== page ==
The Commerce and Industry Ministry is looking into the merit of Cipla's demand for revocation...
The Commerce and Industry Ministry is looking into the merit of Cipla’s demand for revocation of patents of Swiss drug major Novartis for respiratory drug Indacaterol citing the need for public health access.
The Department of Industrial Policy and Promotion (DIPP) has started the exercise on Cipla’s demand. It is examining whether the issues of “public interest” or “mischievous to the State” as prescribed in the Section 66 of the Indian Patent Act (IPA) 1970 is applicable, according to sources.
“The department has received the Cipla’s case and it is looking into the merit of the case,” a source said.
Under Section 66 of IPA, the Centre can revoke a patent in “public interest” if it is of the opinion that a patent or the mode in which it is exercised is “mischievous to the State” or generally prejudicial to the public.
However, as per the Act, the department is bound to give an opportunity to Novartis to be heard before taking any decision on the matter.
Since the procedure undertaken by the DIPP is quasi-judicial in nature, the case could take substantial time to reach a final decision.
Cipla has asked the DIPP to revoke five patents of Novartis relating to the product citing need for public health access and stated the patent holder Novartis does not manufacture the drug in India.
Last week, the Indian firm launched its low-cost generic version of the Swiss drug maker’s respiratory drug Indacaterol sold under the Onbrez brand.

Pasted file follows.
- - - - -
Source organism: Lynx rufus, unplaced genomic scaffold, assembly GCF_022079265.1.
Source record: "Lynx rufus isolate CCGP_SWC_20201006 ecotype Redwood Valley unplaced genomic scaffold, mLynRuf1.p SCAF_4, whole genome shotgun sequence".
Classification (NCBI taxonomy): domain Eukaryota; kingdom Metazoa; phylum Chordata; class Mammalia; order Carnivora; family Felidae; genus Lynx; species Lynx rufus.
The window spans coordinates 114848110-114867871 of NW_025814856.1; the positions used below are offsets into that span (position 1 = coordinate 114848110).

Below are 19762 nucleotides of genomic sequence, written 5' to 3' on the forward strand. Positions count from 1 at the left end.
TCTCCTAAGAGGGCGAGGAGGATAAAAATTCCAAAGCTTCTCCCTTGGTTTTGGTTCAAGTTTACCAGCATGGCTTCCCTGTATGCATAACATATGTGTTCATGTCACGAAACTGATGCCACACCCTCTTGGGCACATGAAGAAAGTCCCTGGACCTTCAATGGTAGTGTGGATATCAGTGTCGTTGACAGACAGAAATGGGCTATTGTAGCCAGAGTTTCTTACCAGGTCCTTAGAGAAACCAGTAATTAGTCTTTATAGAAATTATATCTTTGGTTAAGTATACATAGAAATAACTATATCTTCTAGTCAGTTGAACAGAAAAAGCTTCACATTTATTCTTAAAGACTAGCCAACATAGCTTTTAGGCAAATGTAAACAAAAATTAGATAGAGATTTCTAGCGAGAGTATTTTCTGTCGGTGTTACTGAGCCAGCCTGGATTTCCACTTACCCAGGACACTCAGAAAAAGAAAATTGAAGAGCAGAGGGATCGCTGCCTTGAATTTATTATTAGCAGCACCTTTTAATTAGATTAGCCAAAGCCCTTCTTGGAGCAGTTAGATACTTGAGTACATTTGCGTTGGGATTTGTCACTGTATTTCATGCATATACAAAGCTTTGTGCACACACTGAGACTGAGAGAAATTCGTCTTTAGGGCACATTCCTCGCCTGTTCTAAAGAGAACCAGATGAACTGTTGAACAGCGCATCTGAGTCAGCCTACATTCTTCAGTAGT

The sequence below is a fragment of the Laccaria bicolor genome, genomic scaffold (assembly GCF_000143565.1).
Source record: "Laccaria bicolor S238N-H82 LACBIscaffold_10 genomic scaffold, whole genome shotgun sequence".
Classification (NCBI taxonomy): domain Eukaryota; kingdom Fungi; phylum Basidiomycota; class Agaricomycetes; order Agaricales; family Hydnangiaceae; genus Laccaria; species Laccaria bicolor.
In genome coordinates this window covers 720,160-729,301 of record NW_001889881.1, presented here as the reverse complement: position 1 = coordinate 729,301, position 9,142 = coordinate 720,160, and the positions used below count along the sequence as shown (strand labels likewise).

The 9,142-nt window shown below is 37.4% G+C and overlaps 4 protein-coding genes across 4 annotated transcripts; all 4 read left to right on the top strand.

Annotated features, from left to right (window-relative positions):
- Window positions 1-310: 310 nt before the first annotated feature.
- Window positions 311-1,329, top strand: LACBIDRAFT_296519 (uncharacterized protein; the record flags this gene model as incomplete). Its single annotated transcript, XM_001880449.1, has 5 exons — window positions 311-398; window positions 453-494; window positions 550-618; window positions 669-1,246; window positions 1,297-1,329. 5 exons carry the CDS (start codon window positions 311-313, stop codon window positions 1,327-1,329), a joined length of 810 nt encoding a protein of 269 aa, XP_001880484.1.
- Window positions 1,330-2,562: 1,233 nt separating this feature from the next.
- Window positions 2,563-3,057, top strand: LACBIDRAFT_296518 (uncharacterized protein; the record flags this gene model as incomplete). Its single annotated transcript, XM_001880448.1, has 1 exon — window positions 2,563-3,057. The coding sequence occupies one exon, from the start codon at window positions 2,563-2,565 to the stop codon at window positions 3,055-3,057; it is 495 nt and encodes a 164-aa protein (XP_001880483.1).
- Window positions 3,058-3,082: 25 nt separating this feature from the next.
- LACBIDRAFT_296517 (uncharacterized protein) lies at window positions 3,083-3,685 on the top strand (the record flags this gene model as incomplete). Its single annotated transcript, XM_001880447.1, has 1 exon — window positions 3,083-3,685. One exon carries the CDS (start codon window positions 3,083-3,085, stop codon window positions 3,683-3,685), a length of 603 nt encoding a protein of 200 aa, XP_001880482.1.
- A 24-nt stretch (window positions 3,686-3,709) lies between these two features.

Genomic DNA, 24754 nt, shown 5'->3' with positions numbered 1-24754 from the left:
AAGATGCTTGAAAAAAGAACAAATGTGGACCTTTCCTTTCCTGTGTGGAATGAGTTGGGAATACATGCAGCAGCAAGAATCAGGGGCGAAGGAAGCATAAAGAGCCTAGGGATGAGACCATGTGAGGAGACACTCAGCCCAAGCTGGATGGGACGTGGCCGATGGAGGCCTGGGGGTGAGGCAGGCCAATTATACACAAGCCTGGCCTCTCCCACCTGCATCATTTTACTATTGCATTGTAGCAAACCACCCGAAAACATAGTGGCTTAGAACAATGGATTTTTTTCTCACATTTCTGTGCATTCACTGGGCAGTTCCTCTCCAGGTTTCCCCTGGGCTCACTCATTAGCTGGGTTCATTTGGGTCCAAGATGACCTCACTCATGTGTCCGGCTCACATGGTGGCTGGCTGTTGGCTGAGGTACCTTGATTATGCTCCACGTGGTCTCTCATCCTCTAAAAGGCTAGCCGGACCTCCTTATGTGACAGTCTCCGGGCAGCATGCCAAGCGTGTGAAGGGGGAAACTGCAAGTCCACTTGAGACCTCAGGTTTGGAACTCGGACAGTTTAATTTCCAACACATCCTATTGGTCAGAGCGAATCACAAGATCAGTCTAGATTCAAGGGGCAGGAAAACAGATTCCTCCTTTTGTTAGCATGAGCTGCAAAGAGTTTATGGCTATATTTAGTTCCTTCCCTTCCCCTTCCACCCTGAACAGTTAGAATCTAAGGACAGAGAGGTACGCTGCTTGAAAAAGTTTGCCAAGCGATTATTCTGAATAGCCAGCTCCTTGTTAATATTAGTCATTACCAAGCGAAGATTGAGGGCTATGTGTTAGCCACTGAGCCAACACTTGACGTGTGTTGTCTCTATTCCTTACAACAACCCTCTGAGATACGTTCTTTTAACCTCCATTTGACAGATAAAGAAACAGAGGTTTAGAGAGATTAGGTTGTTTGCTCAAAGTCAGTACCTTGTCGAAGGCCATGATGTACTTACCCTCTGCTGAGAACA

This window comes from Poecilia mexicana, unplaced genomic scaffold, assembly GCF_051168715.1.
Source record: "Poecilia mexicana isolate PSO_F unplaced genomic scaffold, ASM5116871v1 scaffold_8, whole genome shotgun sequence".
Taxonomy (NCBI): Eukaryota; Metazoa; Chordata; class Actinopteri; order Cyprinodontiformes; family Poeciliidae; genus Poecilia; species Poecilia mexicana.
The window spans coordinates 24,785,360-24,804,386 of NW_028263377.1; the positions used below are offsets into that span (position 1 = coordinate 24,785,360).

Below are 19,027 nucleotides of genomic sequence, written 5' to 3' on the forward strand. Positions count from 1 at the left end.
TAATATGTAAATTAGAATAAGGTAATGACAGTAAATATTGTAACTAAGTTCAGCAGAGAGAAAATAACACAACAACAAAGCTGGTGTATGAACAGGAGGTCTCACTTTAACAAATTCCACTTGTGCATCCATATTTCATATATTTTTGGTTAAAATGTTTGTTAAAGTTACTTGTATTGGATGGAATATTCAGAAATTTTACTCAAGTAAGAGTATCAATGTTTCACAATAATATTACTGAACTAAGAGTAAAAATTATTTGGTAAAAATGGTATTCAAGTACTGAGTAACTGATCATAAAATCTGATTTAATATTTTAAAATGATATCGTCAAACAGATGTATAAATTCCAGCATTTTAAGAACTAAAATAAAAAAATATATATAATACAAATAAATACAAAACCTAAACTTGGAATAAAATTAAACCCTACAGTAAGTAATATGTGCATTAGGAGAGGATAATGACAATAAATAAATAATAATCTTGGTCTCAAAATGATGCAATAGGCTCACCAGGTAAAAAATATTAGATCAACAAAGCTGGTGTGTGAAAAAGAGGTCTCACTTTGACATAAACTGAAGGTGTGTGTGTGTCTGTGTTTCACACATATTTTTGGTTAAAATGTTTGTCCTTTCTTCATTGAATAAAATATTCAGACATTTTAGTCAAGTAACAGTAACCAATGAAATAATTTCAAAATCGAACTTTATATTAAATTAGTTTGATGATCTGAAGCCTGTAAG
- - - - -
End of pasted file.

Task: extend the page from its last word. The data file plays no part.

Elaborating the reasons for approaching the Department of Industrial Policy & Promotion (DIPP) to revoke the patents, Cipla had said: “Novartis has been granted these patents since 2008-09 but has chosen not to manufacture the same in India.”
Novartis merely imports a negligible quantity of these products manufactured in Switzerland as per its own data filed before the Patent office, Cipla had said.
The import for 2013 as declared by Novartis in the Patent office is a meagre 53,844 units which do not satisfy even 4,500 patients annually. The shortage is more than 99.97 per cent, it added.
Cipla claimed there are more than 1.5 crore patients in India who need the drug. These are the declared numbers of patients and it could be even more considering the high prevalence of the chronic obstructive pulmonary disease in urban and rural areas.
Last year in April, Novartis had lost a seven-year long legal battle for getting its blood cancer drug Glivec patented in India and to restrain Indian companies from manufacturing generic drugs, with the Supreme Court rejecting the multinational company’s plea.